The piano, in fact, is pivotal to the overall stage action: the source of the Rhine, the entry not only to Valhalla but also to Nibelheim and everything else in between it seems including, of course, the score itself. And when we first meet Fricka (goddess of marriage) Wotan’s long-suffering wife and her sister Freia (goddess of youth), they arrive from the bowls of the piano smartly attired in flowing white dresses quirkily resembling a couple of figurines on a wedding cake. Wotan is seen busy at the keyboard checking out and marking Wagner’s score.

Herheim, however, could be making an historical reference by highlighting the importance of the piano in his realisation of the Ring by reflecting upon Wagner’s days of exile living in Zurich. He settled in this German-speaking canton in Switzerland when fleeing from Germany following the dubious part he played in the bundled Dresden uprising of 1848. Furiously working on the Ring here he reputedly gave a concert performance of it with just piano accompaniment. 

Amusingly, I was half expecting Franz Liszt to turn up for a guest appearance to play a transcription of one of his son-in-law’s pieces! But no luck here, I’m afraid. Interestingly, in Barry Kosky’s excellent production of Meistersinger at Bayreuth the Guild of Master Singers arrive by way of a grand piano in fact a model of Wagner’s Steinway.

Overall, Herheim’s cast was spot on but if there’s anything in opera equivalent to the ‘man of the match’ then the person who would receive my vote is the German mezzo-soprano, Annika Schlicht. Harbouring a rich, strong clear voice, she delivered a stunning and commanding performance as Fricka. In actual fact, it was one of the best interpretations of the role I have ever encountered. Brava!

Feisty and hot blooded her tête-à-tête with her wayward husband over the price he agreed to pay the giants for building Valhalla was a tour-de-force. She came out all fists fighting laying into him like no other and also gave him a thorough bruising over his extra-marital affairs in their confrontation in Die Walkure

Such a great scene, it brought a round of applause from the contingent of refugees (quietly, I was joining in, too!) who by now were finding their feet, finding their voice and getting into the stride of their newfound life. 

In fact, they had now become part of the audience (perhaps, a jury, so to speak?) to the Ring’s unfolding drama popping up here, there and everywhere often bemused by the behaviour (mostly bad!) of the Gods while emphasising Herheim’s unique setting of the Ring as being a ‘play within a play’.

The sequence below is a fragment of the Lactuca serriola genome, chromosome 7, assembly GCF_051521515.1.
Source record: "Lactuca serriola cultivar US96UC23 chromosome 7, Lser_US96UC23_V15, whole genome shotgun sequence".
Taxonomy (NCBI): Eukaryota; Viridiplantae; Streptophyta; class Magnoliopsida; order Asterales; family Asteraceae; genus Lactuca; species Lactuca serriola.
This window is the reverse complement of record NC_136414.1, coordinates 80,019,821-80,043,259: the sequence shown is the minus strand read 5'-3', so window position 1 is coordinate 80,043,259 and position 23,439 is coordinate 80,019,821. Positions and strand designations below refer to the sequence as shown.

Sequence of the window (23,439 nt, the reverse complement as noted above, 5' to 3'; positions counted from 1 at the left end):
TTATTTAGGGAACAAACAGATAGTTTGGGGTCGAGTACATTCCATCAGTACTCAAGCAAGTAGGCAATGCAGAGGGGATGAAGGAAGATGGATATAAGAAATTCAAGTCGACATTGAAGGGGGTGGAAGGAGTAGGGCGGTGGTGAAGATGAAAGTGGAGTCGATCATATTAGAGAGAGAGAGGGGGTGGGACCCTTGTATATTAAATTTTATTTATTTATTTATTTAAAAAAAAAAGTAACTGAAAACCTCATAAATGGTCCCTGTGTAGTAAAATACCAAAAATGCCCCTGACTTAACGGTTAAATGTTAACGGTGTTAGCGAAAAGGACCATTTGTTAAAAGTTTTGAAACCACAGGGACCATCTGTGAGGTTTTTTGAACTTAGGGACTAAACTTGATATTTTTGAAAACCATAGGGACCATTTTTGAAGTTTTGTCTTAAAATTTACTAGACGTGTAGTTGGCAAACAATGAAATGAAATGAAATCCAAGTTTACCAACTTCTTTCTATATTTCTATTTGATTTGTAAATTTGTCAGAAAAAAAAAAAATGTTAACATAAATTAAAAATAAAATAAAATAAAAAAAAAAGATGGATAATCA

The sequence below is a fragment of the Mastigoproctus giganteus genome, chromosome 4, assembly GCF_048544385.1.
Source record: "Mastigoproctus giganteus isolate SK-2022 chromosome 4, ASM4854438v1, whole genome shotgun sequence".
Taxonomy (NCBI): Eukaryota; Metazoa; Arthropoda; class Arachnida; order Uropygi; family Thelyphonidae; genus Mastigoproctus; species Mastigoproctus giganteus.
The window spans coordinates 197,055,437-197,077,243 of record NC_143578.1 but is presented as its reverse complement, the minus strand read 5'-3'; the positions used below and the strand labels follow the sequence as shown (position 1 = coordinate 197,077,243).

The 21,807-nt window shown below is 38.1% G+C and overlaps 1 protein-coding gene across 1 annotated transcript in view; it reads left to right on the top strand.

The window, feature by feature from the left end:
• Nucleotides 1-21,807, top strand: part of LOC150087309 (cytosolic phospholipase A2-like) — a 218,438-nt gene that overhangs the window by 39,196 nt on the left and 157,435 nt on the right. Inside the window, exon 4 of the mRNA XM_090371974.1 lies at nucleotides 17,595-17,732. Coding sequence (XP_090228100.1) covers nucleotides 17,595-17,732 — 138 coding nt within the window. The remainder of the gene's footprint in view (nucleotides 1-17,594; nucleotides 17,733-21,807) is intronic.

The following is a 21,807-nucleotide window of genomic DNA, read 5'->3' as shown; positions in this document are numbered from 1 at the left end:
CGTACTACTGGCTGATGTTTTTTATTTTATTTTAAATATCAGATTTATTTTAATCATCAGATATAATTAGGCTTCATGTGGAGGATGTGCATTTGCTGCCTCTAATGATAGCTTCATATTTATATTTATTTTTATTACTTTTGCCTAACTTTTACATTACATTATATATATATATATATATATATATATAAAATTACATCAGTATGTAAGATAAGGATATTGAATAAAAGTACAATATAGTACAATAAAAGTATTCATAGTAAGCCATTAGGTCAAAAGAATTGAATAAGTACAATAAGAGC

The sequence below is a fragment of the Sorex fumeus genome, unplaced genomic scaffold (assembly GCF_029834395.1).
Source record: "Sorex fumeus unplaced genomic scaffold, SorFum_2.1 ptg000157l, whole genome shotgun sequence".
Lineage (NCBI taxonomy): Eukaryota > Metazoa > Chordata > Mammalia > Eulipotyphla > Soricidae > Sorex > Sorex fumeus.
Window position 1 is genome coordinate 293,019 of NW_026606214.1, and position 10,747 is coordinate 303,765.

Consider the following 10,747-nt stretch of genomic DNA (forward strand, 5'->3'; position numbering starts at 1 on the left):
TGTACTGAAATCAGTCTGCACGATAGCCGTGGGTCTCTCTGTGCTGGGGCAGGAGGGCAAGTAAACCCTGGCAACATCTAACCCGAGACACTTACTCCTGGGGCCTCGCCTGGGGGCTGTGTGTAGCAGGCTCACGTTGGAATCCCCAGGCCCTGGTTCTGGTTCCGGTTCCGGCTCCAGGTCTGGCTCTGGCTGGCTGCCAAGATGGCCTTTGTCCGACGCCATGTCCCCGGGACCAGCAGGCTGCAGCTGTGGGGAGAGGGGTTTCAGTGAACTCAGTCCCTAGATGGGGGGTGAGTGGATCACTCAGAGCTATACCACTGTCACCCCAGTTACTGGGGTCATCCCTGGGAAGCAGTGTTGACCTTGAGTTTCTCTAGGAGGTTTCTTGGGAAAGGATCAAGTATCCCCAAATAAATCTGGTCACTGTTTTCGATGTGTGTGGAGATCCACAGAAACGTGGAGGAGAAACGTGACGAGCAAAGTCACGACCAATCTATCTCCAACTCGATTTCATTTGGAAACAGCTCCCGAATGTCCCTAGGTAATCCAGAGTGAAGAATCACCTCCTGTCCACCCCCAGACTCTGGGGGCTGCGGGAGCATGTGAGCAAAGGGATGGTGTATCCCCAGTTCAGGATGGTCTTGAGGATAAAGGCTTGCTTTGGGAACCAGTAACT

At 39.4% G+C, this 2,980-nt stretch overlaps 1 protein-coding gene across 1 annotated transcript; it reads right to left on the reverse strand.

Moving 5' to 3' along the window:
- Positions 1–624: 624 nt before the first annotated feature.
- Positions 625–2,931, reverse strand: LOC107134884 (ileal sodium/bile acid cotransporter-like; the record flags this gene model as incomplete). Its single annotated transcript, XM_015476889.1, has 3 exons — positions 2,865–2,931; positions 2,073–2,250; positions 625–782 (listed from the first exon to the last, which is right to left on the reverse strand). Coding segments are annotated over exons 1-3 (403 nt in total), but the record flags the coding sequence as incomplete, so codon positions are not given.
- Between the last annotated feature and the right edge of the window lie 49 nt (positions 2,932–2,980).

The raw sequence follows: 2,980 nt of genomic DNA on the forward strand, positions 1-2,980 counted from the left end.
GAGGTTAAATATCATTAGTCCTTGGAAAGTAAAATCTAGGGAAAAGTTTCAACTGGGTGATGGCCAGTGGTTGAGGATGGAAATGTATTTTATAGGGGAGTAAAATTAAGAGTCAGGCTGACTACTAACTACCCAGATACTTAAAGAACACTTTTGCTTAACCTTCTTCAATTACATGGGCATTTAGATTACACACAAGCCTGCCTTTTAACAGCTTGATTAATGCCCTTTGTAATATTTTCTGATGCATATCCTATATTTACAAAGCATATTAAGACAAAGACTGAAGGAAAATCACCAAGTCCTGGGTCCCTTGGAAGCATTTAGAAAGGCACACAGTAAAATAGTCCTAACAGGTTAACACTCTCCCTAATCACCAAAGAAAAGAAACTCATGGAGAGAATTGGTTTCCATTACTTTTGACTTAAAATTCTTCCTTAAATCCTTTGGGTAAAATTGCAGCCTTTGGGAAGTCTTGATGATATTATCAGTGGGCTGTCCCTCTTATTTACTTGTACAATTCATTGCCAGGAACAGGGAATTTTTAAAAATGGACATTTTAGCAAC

Not only did Herheim direct but he also had a big hand in the set design, too, working closely with Silke Baue. They came up with a host of highly-impressive and imaginative ideas. For instance, in Rheingold the set comprised a mammoth heavy silk-like drape dominating the stage at every angle and, indeed, also used throughout the cycle shaping itself in a wide variety of configurations over a multitude of scenes. And to illustrate the respective scene, visual images were regularly  flashed on to the drape created by video designer, Torge Møller, complemented by pinpoint lighting effects conjured up by Ulrich Niepel. 

For instance, the dark world of Nilbelheim was projected by a fiery flaming-red wash as opposed to the brightness and heavenly-inspired white imagery reserved for Valhalla while the rainbow bridge was depicted by a lingering fusion of multi-coloured vapour trails slowly disappearing heavenwards.

Overall, though, a strong and formidable cast was gathered together and worked extremely well together. The talented Swiss soprano, Flurina Stucki, played the role of Freia to the full. Attired in a low-neckline dress it over-emphasised her cleavage to project two large golden balls representing the golden apples - her gift to the Gods of keeping them young and healthy. Uta Heiseke certainly came up with the right costume allowing plenty of free movement where it mattered!

No stranger to Wagner, German baritone, Markus Brück, proved a winner all the way as Alberich - an opportunist through and through. After he makes off with the gold he acts like a madman prancing round the stage brandishing a golden trumpet as if on the town enjoying a stag-night party. And when Mime, his more timid sibling arrives on the scene by way of the piano, heavily punctuated by a pyrotechnical display of light and sound happily tapping away at his anvil, he soon puts the boot in to show him who’s boss.

A sure-fire role, Thomas Blondelle was in his element as Loge, a gift of a part, though, and gifted at the piano, too, playing with his (red) gloves on while Judit Kutasi’s reading of Erda was sung and acted with delicacy and truthfulness. But Wotan in his arrogance and disbelief didn’t want to know or digest any of her wise advice and soon bundled her back below stairs! 

The entry of the giants always offers a good moment in Rheingold especially as to how they are represented and, in this case, they appeared as giant carnival-inflated puppets as if jumping from a children’s pop-up book. Andrew Harris (Fasolt) and Tobias Kehrer (Fafner) proved a fine deuce menacing to the core as their roles demand while playing their part in Wotan’s game show with a touch of panache. 

But if Freia is their hostage lying in the piano on a bed of golden-made objects Fafner, after killing his brother Fasolt over the argument of his share of the golden bounty, willingly took her place basking in greed and wallowing in the riches bestowed upon him. Freia, on the other hand, stood by looking forlorn and despairingly over Fasolt’s dead body - wondering! The first manifestation of the curse of the Ring by Alberich.